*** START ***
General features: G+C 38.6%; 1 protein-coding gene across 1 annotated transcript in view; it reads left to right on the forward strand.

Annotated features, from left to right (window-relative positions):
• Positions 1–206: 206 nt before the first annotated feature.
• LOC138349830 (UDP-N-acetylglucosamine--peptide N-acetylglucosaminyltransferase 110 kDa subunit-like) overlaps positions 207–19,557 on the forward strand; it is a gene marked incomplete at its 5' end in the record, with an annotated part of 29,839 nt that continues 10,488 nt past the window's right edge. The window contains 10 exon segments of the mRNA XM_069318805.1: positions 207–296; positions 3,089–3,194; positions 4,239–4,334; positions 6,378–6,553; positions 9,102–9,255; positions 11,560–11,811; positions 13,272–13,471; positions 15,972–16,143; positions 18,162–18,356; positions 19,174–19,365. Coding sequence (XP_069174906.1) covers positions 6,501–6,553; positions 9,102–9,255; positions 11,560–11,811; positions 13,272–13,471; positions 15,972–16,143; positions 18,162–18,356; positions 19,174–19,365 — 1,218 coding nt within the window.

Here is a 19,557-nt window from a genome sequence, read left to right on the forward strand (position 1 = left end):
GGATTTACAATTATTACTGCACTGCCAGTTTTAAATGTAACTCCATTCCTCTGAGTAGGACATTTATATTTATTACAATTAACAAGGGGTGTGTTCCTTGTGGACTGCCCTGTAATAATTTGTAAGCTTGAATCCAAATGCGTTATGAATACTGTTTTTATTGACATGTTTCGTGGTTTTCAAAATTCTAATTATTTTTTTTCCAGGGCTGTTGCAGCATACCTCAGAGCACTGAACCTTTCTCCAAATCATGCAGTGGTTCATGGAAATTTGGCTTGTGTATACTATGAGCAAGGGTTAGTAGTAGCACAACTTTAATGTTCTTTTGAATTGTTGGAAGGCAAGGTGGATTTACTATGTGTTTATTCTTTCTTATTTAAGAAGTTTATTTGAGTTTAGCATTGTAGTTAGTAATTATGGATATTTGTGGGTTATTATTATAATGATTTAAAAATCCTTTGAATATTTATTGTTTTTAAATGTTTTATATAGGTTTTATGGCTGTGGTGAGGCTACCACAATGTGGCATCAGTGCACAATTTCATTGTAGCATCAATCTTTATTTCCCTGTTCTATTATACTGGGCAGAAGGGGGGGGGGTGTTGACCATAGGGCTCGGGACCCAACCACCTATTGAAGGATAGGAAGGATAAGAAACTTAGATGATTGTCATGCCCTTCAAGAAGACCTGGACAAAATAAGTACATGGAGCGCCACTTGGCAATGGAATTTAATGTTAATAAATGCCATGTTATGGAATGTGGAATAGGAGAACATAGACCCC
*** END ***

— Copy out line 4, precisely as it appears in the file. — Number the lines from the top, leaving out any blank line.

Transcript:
• LOC138349830 (UDP-N-acetylglucosamine--peptide N-acetylglucosaminyltransferase 110 kDa subunit-like) overlaps positions 207–19,557 on the forward strand; it is a gene marked incomplete at its 5' end in the record, with an annotated part of 29,839 nt that continues 10,488 nt past the window's right edge. The window contains 10 exon segments of the mRNA XM_069318805.1: positions 207–296; positions 3,089–3,194; positions 4,239–4,334; positions 6,378–6,553; positions 9,102–9,255; positions 11,560–11,811; positions 13,272–13,471; positions 15,972–16,143; positions 18,162–18,356; positions 19,174–19,365. Coding sequence (XP_069174906.1) covers positions 6,501–6,553; positions 9,102–9,255; positions 11,560–11,811; positions 13,272–13,471; positions 15,972–16,143; positions 18,162–18,356; positions 19,174–19,365 — 1,218 coding nt within the window.